What is Philosophy?

What is philosophy? There are so many definitions of philosophy. It is not altogether unlikely that the “What is…?” question is not the best way to approach a definition of philosophy. There are many other important questions for defining and describing philosophy. Who are philosophers? What do philosophers do? How does one become a philosopher?Continue reading “What is Philosophy?”

Bacteria and Natural Agency

The latest issue of the Journal of the American Philosophical Association has an article about agency and cognition in bacteria, “Natural Agency: The Case of Bacterial Cognition,” by Fermín C. Fulda. It’s part of a steady stream of research across the humanities and sciences indicating that nonhuman life forms are smarter than most modern philosophersContinue reading “Bacteria and Natural Agency”

Beginnings of Philosophy

The origin or beginning of something plays a significant role in its ongoing explication: extreme sensitivity to initial conditions. As Aristotle observes (Ethics 1098b), “arche [origin] seems to be more than half of the whole.” There’s a story that philosophers tell themselves about the beginning of philosophy, a very common story, a story that seems toContinue reading “Beginnings of Philosophy”

20 Days on Mercury: A Ten Year Retrospective

One year on Earth (365 days) is four years on Mercury.  Mercury revolves around the sun relatively quickly: once every eighty-eight Earth days.  While the years are relatively short on Mercury, the days are long—twice as long.  One day on Mercury takes two years on Mercury, which is to say, it takes two solar revolutionsContinue reading “20 Days on Mercury: A Ten Year Retrospective”

Speciesism and Philosophical Botany

I’m participating in a couple of events in March.  First, I’m a panelist in a session on “Religion and Culture: How Self-Perceptions and Scientific Literacy Influence Political Views,” which is part of an ongoing seminar, Speciesism and the Future of Humanity: Biology, Culture, Sociopolitics, taking place at the University of California, Berkeley.  The specific timeContinue reading “Speciesism and Philosophical Botany”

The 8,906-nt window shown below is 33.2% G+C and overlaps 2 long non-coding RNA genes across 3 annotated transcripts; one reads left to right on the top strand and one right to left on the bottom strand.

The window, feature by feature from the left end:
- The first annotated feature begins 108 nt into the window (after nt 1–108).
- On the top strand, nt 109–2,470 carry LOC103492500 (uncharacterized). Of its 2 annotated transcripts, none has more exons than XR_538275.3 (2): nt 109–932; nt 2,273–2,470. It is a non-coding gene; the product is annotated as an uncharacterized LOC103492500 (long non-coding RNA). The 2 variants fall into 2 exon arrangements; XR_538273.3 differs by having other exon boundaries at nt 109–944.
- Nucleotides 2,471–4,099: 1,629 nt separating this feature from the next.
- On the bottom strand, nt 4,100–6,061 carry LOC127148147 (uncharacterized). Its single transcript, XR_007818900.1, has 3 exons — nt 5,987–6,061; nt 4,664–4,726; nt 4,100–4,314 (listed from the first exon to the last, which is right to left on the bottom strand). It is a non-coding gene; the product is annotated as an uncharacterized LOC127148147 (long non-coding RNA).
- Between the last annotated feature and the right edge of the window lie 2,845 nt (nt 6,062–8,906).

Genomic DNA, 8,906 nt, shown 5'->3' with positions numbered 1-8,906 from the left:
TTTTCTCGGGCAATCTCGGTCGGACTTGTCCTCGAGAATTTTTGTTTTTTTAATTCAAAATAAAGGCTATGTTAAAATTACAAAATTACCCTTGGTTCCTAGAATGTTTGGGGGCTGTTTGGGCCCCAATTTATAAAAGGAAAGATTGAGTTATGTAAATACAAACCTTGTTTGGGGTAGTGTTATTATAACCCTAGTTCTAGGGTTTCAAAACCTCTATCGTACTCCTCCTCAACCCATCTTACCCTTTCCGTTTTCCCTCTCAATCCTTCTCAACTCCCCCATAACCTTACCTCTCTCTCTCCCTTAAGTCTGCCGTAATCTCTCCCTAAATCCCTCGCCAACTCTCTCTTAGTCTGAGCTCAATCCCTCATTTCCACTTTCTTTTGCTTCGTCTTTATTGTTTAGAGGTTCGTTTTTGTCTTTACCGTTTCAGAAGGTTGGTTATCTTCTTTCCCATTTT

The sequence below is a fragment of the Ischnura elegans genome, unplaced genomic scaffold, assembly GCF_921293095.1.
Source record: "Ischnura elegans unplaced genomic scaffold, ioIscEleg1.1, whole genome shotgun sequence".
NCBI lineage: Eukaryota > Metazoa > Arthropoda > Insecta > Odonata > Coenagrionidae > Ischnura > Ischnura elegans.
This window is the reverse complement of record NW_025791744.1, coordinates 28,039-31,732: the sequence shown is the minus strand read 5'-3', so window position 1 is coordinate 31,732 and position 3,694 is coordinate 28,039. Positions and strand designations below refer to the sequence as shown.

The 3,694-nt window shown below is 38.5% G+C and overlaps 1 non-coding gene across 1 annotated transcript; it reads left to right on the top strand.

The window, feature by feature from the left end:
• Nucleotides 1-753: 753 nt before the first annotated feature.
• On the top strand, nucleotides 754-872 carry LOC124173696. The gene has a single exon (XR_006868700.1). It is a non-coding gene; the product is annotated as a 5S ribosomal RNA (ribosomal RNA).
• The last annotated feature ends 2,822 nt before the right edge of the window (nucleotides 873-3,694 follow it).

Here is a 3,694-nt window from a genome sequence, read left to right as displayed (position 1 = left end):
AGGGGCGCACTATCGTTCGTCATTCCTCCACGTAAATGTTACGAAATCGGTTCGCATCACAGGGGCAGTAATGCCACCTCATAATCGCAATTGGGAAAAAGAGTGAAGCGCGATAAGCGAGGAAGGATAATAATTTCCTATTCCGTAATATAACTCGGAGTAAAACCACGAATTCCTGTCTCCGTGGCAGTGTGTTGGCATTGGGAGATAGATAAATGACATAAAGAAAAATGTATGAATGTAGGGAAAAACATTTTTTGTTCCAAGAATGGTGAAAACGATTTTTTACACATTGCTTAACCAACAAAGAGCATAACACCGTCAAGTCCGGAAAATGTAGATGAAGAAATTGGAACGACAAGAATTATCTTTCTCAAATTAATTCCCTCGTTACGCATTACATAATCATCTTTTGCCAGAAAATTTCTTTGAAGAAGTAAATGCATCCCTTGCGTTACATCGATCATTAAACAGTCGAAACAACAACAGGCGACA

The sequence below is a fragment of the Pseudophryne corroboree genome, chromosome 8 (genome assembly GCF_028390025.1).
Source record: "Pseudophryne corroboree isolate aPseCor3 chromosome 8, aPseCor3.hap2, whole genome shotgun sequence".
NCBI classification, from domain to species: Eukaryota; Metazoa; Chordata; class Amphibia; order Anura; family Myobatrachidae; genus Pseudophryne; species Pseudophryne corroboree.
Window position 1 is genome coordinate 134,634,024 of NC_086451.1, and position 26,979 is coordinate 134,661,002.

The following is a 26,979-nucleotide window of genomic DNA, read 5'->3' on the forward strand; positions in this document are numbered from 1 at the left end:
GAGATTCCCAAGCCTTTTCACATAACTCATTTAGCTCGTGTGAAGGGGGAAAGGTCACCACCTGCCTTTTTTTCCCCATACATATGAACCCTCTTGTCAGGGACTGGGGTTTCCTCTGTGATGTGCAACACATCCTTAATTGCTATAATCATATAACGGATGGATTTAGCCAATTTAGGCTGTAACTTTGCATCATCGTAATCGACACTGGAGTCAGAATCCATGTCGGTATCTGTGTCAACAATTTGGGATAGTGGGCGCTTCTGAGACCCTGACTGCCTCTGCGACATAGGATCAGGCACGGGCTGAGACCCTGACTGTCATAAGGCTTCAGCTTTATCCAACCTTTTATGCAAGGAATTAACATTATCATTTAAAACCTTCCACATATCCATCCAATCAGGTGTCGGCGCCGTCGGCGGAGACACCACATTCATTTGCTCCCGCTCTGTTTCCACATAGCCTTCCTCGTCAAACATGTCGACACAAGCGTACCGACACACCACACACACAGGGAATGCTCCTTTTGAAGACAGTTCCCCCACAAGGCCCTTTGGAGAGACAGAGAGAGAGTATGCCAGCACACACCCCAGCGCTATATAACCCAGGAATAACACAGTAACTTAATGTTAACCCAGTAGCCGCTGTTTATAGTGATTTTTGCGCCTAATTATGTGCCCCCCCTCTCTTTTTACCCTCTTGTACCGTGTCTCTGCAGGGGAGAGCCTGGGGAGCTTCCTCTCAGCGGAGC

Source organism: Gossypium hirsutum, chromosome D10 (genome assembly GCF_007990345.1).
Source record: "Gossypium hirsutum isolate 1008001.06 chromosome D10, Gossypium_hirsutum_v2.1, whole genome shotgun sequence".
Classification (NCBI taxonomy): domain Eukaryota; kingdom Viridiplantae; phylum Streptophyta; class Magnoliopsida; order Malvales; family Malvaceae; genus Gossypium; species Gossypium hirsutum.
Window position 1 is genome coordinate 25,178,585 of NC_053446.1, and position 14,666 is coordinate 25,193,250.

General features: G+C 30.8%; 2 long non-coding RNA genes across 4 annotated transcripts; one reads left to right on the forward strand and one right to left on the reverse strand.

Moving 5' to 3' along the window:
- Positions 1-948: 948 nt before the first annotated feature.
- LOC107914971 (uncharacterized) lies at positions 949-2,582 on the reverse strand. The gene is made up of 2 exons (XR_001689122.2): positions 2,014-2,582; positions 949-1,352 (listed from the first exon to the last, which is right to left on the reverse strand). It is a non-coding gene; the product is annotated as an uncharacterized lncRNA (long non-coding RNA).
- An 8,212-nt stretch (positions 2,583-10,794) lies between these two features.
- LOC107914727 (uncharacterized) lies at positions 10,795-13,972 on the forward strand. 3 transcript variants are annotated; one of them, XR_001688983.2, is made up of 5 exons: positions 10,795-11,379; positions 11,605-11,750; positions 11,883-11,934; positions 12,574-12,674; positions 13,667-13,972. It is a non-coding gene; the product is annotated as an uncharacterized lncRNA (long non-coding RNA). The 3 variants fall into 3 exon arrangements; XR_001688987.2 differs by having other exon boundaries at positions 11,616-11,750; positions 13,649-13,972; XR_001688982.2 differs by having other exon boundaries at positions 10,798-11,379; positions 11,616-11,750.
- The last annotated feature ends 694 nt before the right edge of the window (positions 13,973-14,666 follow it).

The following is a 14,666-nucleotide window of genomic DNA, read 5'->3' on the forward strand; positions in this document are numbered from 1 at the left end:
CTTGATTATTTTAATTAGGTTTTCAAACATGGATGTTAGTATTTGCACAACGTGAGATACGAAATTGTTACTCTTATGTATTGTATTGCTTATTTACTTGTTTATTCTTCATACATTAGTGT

(Re)Introducing Aristotle, 4: Degrees of Freedom

Following the previous installment in this series, this episode continues the elaboration of Han Jonas’ updated version of Aristotle in a philosophy that integrates the insights of Whitehead and Heidegger.  In particular, it’s time to talk about degrees of freedom and the uniqueness of humans.  Let’s begin by thinking with Jonas’ philosophical biology. While animalsContinue reading “(Re)Introducing Aristotle, 4: Degrees of Freedom”

(Re)Introducing Aristotle, 3: Life After Heidegger and Whitehead

In the earlier parts of this Aristotelian exposition, we covered Aristotle’s conception of nature and the thinghood of things, and then moved on to talk about Aristotle’s conception of life and soul.  In this episode, I want to consider what an Aristotelian philosophy could look like if it was updated in a context that tookContinue reading “(Re)Introducing Aristotle, 3: Life After Heidegger and Whitehead”

(Re)Introducing Aristotle, 2: Life and Soul

In a previous post, I started (re)introducing some of the basics of Aristotle, focusing on his view of nature (phusis) and thinghood (ousia), showing how the cosmos can be understood as an individual thing that is in motion—material swinging from form to form.  In other natural bodies, the movement of material to form is characterizedContinue reading “(Re)Introducing Aristotle, 2: Life and Soul”

(Re)Introducing Aristotle, 1: Nature and Things

Aristotle is underrated.  He is not some dry systematic thinker who abstracted and oversimplified the insights of his teacher.  Plato and Aristotle are too often reduced to straw men who are guilty of establishing the structures (especially dualisms) that have caused most of the world’s subsequent problems.  Some people rescue Plato by reminding everyone ofContinue reading “(Re)Introducing Aristotle, 1: Nature and Things”